Pope Francis held a meeting with victims of sexual abuse by Catholic clergy on Monday. It was his first such meeting since he became pontiff in March 2013.
The pope met the six victims separately after they attended a private morning Mass at the Vatican, the Associated Press reports. Of the six, two are from Ireland, two from Britain and two from Germany. Each spoke with the Pope for around 30 minutes.
During the Mass, the Pope gave a homily in which he apologized for the abuse. “I beg your forgiveness, too, for the sins of omission on the part of Church leaders who did not respond adequately to reports of abuse made by family members, as well as by abuse victims themselves,” the Pope said.
The pontiff added: “all bishops must carry out their pastoral ministry with the utmost care in order to help foster the protection of minors, and they will be held accountable.”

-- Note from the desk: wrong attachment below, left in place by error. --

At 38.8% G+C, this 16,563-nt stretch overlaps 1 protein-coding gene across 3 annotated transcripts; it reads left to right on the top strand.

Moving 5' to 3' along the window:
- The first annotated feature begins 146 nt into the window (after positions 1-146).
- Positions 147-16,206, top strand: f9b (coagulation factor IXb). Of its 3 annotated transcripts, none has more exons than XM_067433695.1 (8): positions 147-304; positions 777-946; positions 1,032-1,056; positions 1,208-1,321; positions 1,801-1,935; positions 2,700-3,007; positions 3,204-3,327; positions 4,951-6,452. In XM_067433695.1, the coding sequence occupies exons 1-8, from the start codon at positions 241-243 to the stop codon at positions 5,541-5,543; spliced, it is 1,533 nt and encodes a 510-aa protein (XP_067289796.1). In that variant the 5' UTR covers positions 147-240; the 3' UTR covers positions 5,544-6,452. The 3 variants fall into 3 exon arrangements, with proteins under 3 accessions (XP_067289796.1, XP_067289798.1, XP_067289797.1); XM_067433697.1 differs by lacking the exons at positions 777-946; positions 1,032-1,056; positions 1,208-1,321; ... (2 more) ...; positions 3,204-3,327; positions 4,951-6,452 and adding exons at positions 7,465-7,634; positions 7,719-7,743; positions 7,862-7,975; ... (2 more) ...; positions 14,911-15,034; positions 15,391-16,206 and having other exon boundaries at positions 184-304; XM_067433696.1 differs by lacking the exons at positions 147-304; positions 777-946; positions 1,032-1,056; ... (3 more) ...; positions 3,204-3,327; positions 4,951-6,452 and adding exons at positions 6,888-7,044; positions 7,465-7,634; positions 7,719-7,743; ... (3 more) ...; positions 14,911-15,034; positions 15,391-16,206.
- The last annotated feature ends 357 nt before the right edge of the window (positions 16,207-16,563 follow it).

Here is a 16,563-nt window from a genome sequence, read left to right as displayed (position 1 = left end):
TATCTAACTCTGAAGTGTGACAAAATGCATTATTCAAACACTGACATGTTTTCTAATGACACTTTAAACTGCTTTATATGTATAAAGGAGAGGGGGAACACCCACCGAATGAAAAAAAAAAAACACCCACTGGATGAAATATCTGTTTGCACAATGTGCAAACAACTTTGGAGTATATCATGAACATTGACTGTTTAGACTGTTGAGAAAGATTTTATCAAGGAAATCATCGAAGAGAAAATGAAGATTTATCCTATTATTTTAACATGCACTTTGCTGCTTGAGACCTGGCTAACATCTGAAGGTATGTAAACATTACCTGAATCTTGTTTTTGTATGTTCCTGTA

Though this is his first meeting, the Pope has always been clear in his condemnation of sexual abuse by the clergy. He previously described their actions as “satanic”.
Nevertheless he has faced criticism for not meeting with abuse victims sooner. The previous pope, Pope Benedict, met with abused people several times on international visits.
Amidst criticism of the Church’s failure to tackle abuse, Pope Francis did improve the Vatican’s laws against child abuse last year. The Pope has also created a committee to tackle the issue. Amongst the committee members are an abuse victim and a cardinal. The committee is expected to announce Monday that it will incorporate more members from the developing world onto its board.
However, he also controversially claimed in an interview this year that the Catholic Church had done more than any other organization to expose pedophilia. “The Catholic Church is maybe the only institution to have moved with transparency and responsibility,” Francis said. “No one else has done more. Yet the church is the only one to be attacked.”
Over the past 10 years, 3,420 credible charges of sexual abuse have been referred to the Vatican. To date, 824 members of the clergy have been stripped of their office.